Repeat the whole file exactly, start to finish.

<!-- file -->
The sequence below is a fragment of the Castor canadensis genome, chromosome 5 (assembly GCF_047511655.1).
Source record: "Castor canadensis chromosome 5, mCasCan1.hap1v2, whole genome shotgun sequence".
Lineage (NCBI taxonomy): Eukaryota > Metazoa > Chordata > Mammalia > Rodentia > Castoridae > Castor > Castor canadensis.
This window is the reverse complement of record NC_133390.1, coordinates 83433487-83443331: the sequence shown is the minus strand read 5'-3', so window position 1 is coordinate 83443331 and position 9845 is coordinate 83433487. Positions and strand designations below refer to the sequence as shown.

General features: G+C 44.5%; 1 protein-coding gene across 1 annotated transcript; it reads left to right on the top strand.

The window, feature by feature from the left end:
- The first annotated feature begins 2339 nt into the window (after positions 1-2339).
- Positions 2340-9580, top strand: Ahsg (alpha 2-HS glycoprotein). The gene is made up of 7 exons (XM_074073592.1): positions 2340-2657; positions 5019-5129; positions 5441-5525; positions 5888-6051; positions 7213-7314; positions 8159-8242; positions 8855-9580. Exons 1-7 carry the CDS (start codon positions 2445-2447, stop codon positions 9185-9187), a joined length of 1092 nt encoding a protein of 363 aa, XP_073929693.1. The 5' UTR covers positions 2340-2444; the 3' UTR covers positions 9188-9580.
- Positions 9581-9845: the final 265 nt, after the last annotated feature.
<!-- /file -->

The sequence below is a fragment of the Castor canadensis genome, chromosome 5 (assembly GCF_047511655.1).
Source record: "Castor canadensis chromosome 5, mCasCan1.hap1v2, whole genome shotgun sequence".
Lineage (NCBI taxonomy): Eukaryota > Metazoa > Chordata > Mammalia > Rodentia > Castoridae > Castor > Castor canadensis.
This window is the reverse complement of record NC_133390.1, coordinates 83433487-83443331: the sequence shown is the minus strand read 5'-3', so window position 1 is coordinate 83443331 and position 9845 is coordinate 83433487. Positions and strand designations below refer to the sequence as shown.

General features: G+C 44.5%; 1 protein-coding gene across 1 annotated transcript; it reads left to right on the top strand.

The window, feature by feature from the left end:
- The first annotated feature begins 2339 nt into the window (after positions 1-2339).
- Positions 2340-9580, top strand: Ahsg (alpha 2-HS glycoprotein). The gene is made up of 7 exons (XM_074073592.1): positions 2340-2657; positions 5019-5129; positions 5441-5525; positions 5888-6051; positions 7213-7314; positions 8159-8242; positions 8855-9580. Exons 1-7 carry the CDS (start codon positions 2445-2447, stop codon positions 9185-9187), a joined length of 1092 nt encoding a protein of 363 aa, XP_073929693.1. The 5' UTR covers positions 2340-2444; the 3' UTR covers positions 9188-9580.
- Positions 9581-9845: the final 265 nt, after the last annotated feature.